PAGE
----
Mountaineers are at risk of skin lesions caused by constant boot friction. This is the case of a 35 year old mountaineer who presented with large and deeply ulcerated lesions over the medial aspects of both heels after a two and a half day climb using crampons. A number of factors such as the length of the climb in cold and thin air and the impossibility of removal of the footwear to allow rapid rewarming may have contributed to a more acute presentation of these lesions.
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Mountaineers often endure extreme physical conditions that can translate into a variety of skin problems, among others. Frostbite is probably the most common skin pathology that brings climbers into contact with health professionals.1 Other reports include acute and chronic actinic damage and seborrhoeic dermatitis,2 and, more recently, a higher prevalence of malignant melanoma has been suggested.3
Mountaineers are at risk of skin lesions caused by constant boot friction. However, as opposed to other sports in which repetitive movements are performed for long periods of time, there is often no possibility, when climbing in high mountains, of stopping the action once a painful lesion has occurred. This, together with other factors, can rapidly aggravate skin lesions in this sport.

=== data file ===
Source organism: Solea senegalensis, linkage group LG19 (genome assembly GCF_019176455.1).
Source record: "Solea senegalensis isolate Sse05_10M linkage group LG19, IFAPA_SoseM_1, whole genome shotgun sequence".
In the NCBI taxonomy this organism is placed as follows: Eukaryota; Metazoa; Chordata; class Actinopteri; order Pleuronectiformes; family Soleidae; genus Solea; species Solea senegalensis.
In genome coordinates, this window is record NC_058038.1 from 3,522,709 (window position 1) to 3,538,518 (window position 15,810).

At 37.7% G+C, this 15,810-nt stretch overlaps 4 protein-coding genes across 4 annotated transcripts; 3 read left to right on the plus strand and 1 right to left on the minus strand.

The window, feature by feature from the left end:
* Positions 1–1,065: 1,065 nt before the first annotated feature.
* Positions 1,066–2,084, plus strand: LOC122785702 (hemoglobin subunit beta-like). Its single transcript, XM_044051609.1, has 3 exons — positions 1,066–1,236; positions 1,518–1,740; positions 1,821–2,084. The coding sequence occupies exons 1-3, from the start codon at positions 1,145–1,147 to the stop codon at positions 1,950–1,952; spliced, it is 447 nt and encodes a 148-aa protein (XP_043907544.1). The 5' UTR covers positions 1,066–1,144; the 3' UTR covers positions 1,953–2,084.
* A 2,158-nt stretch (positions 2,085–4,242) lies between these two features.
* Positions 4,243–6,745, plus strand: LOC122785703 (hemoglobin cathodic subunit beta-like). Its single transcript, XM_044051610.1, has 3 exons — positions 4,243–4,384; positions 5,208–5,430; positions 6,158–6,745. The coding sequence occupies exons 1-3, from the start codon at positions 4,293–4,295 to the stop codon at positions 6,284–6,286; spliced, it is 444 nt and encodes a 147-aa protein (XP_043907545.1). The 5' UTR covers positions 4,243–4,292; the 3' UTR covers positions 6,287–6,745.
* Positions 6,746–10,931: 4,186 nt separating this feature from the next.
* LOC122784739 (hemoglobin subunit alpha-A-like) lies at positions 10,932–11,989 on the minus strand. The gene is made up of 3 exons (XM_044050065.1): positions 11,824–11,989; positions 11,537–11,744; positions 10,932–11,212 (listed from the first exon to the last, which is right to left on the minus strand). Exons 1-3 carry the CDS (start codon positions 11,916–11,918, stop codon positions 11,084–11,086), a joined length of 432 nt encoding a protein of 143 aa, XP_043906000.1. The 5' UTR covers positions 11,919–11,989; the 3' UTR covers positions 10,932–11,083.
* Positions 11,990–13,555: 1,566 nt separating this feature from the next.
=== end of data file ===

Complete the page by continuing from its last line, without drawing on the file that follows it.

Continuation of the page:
A 35 year old mountaineer presented with large ulcerated lesions over the medial aspects of both heels (fig 1). He had just returned from a two and a half day mixed climb on rock and ice at the Matterhorn (Switzerland, 4478 m) which required the use of crampons. Pain in the affected areas was noted within the first 24 hours of continuous exercise. Despite regular climbs with the same boots and socks which had an adequate fit, there had been no previous blistering problems. However, on this occasion and because of adverse weather conditions, the climb was prolonged for over 60 hours, during which time the climber was not able to remove his boots even during the nights which were spent in bivouacs.
He was treated with antiseptic potassium permanganate (1:10 000 dilution) baths and advised to rest his feet. Swabs were not performed. Wounds were clean within five days when hydrocolloid dressings were applied. There was full resolution of the lesions within four weeks.